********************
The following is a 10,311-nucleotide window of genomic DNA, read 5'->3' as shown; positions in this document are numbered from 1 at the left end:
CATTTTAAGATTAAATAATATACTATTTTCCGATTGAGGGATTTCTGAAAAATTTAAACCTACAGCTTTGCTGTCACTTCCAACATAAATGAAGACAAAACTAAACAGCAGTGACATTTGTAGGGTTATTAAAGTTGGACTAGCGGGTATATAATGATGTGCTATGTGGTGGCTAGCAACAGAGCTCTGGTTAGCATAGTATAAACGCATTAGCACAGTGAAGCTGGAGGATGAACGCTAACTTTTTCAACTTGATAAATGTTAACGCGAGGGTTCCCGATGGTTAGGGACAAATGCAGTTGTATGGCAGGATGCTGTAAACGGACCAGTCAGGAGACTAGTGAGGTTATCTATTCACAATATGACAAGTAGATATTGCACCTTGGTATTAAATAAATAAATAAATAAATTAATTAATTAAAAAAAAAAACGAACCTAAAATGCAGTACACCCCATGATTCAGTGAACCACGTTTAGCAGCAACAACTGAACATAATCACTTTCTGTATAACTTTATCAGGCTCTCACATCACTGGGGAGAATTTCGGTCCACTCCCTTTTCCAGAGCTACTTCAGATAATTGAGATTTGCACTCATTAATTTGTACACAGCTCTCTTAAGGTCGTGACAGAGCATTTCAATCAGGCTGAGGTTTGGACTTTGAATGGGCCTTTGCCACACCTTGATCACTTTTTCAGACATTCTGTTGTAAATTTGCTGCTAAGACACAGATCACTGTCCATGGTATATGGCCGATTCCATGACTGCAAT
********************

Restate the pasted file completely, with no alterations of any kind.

The following is a 10,311-nucleotide window of genomic DNA, read 5'->3' as shown; positions in this document are numbered from 1 at the left end:
CATTTTAAGATTAAATAATATACTATTTTCCGATTGAGGGATTTCTGAAAAATTTAAACCTACAGCTTTGCTGTCACTTCCAACATAAATGAAGACAAAACTAAACAGCAGTGACATTTGTAGGGTTATTAAAGTTGGACTAGCGGGTATATAATGATGTGCTATGTGGTGGCTAGCAACAGAGCTCTGGTTAGCATAGTATAAACGCATTAGCACAGTGAAGCTGGAGGATGAACGCTAACTTTTTCAACTTGATAAATGTTAACGCGAGGGTTCCCGATGGTTAGGGACAAATGCAGTTGTATGGCAGGATGCTGTAAACGGACCAGTCAGGAGACTAGTGAGGTTATCTATTCACAATATGACAAGTAGATATTGCACCTTGGTATTAAATAAATAAATAAATAAATTAATTAATTAAAAAAAAAAACGAACCTAAAATGCAGTACACCCCATGATTCAGTGAACCACGTTTAGCAGCAACAACTGAACATAATCACTTTCTGTATAACTTTATCAGGCTCTCACATCACTGGGGAGAATTTCGGTCCACTCCCTTTTCCAGAGCTACTTCAGATAATTGAGATTTGCACTCATTAATTTGTACACAGCTCTCTTAAGGTCGTGACAGAGCATTTCAATCAGGCTGAGGTTTGGACTTTGAATGGGCCTTTGCCACACCTTGATCACTTTTTCAGACATTCTGTTGTAAATTTGCTGCTAAGACACAGATCACTGTCCATGGTATATGGCCGATTCCATGACTGCAAT